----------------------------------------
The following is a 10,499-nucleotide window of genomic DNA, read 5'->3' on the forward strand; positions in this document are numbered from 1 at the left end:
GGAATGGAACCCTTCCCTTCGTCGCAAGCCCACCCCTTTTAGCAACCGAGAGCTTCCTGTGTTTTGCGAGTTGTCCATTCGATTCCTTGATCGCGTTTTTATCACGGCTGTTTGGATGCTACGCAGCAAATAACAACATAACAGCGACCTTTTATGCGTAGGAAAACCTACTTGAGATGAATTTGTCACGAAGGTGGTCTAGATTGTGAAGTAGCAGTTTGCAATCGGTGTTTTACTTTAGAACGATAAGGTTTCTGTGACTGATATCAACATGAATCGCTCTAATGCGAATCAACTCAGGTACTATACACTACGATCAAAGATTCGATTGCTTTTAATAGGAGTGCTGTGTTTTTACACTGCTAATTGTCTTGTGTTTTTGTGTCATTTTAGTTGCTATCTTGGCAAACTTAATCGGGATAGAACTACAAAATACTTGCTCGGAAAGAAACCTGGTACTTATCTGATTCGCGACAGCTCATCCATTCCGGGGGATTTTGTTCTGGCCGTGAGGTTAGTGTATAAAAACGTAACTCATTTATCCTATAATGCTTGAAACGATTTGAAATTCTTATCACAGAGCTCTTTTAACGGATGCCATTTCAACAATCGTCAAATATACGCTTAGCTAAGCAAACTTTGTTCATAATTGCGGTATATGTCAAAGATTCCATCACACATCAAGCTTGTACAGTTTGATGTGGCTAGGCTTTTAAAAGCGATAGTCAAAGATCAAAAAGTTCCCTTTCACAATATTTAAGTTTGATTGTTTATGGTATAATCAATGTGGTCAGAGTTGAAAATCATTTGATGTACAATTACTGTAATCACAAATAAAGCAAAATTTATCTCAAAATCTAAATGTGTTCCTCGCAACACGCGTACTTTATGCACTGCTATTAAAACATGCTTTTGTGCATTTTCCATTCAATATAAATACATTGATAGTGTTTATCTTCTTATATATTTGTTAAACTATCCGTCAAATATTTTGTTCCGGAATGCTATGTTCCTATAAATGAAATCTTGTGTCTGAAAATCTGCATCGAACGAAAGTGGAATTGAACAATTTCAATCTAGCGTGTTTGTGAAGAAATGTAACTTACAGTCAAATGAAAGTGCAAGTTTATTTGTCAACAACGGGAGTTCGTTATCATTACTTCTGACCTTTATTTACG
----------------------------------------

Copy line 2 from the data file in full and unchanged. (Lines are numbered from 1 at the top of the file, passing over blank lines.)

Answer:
GGAATGGAACCCTTCCCTTCGTCGCAAGCCCACCCCTTTTAGCAACCGAGAGCTTCCTGTGTTTTGCGAGTTGTCCATTCGATTCCTTGATCGCGTTTTTATCACGGCTGTTTGGATGCTACGCAGCAAATAACAACATAACAGCGACCTTTTATGCGTAGGAAAACCTACTTGAGATGAATTTGTCACGAAGGTGGTCTAGATTGTGAAGTAGCAGTTTGCAATCGGTGTTTTACTTTAGAACGATAAGGTTTCTGTGACTGATATCAACATGAATCGCTCTAATGCGAATCAACTCAGGTACTATACACTACGATCAAAGATTCGATTGCTTTTAATAGGAGTGCTGTGTTTTTACACTGCTAATTGTCTTGTGTTTTTGTGTCATTTTAGTTGCTATCTTGGCAAACTTAATCGGGATAGAACTACAAAATACTTGCTCGGAAAGAAACCTGGTACTTATCTGATTCGCGACAGCTCATCCATTCCGGGGGATTTTGTTCTGGCCGTGAGGTTAGTGTATAAAAACGTAACTCATTTATCCTATAATGCTTGAAACGATTTGAAATTCTTATCACAGAGCTCTTTTAACGGATGCCATTTCAACAATCGTCAAATATACGCTTAGCTAAGCAAACTTTGTTCATAATTGCGGTATATGTCAAAGATTCCATCACACATCAAGCTTGTACAGTTTGATGTGGCTAGGCTTTTAAAAGCGATAGTCAAAGATCAAAAAGTTCCCTTTCACAATATTTAAGTTTGATTGTTTATGGTATAATCAATGTGGTCAGAGTTGAAAATCATTTGATGTACAATTACTGTAATCACAAATAAAGCAAAATTTATCTCAAAATCTAAATGTGTTCCTCGCAACACGCGTACTTTATGCACTGCTATTAAAACATGCTTTTGTGCATTTTCCATTCAATATAAATACATTGATAGTGTTTATCTTCTTATATATTTGTTAAACTATCCGTCAAATATTTTGTTCCGGAATGCTATGTTCCTATAAATGAAATCTTGTGTCTGAAAATCTGCATCGAACGAAAGTGGAATTGAACAATTTCAATCTAGCGTGTTTGTGAAGAAATGTAACTTACAGTCAAATGAAAGTGCAAGTTTATTTGTCAACAACGGGAGTTCGTTATCATTACTTCTGACCTTTATTTACG